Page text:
May 2, 2006
The Food and Drug Administration (F.D.A.) has recently given the go-ahead for clinical trials of a new drug derived from marijuana, says Henry Miller, a doctor and fellow at the Hoover Institution.
In January 2006, the F.D.A. approved advanced clinical trials of the mouth spray Sativex -- which contains an equal ratio of two cannabinoids (bioactive substances found in marijuana). The composition of the drug and the manner in which it is delivered ensure that its active ingredients can be medically effective without causing the "high" that many patients view as an undesirable side effect, says Miller:
- It has already been approved in Canada for the treatment of neuropathic pain associated with multiple sclerosis, and it is available by prescription (though not yet fully licensed) in Spain and Britain.
- According to GW Pharmaceuticals, the British company that makes the drug, more than 1,500 patients in those three countries are using Sativex to alleviate pain, muscle spasticity and other serious problems.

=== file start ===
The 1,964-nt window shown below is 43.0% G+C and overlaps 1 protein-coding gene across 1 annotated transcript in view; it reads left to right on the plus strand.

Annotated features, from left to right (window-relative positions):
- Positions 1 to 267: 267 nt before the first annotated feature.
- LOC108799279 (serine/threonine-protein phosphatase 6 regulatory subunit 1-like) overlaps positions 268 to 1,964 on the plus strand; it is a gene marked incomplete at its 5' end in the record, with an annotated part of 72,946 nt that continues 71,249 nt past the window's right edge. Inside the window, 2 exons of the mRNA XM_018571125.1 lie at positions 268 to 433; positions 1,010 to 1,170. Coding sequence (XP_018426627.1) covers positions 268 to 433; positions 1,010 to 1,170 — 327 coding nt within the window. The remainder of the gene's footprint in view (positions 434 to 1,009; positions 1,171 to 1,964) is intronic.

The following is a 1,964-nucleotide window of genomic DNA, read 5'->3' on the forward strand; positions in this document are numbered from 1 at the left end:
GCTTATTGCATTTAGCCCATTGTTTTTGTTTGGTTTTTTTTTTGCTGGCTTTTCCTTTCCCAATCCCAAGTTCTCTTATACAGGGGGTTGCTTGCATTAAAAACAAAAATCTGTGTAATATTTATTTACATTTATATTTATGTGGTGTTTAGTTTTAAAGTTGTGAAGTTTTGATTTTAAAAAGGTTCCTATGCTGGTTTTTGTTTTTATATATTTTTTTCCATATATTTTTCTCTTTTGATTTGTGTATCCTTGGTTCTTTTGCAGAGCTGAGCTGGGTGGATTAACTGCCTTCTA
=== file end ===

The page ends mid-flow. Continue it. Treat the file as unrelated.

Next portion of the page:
- But for Sativex to be marketed in the United States, it must first be judged safe and effective by qualified experts, and that judgment requires the review of scientific evidence.
However, smoked marijuana cannot be subjected to careful, well-controlled trials, because it does not come in a standard, reproducible formula or dose, and cannot meet the accepted standards for drug purity, potency and quality, says Miller.
Furthermore, F.D.A. officials must ensure that the testing and potential approval of cannabinoid-containing drugs are not hindered by political agendas or other nonscientific considerations. For the benefit of patients in need, this is something about which the F.D.A., the parts of our government waging the "war on drugs" and other interested parties should be able to agree, says Miller.
Source: Henry I. Miller, "Reefer Medicine," New York Times, April 28, 2006.
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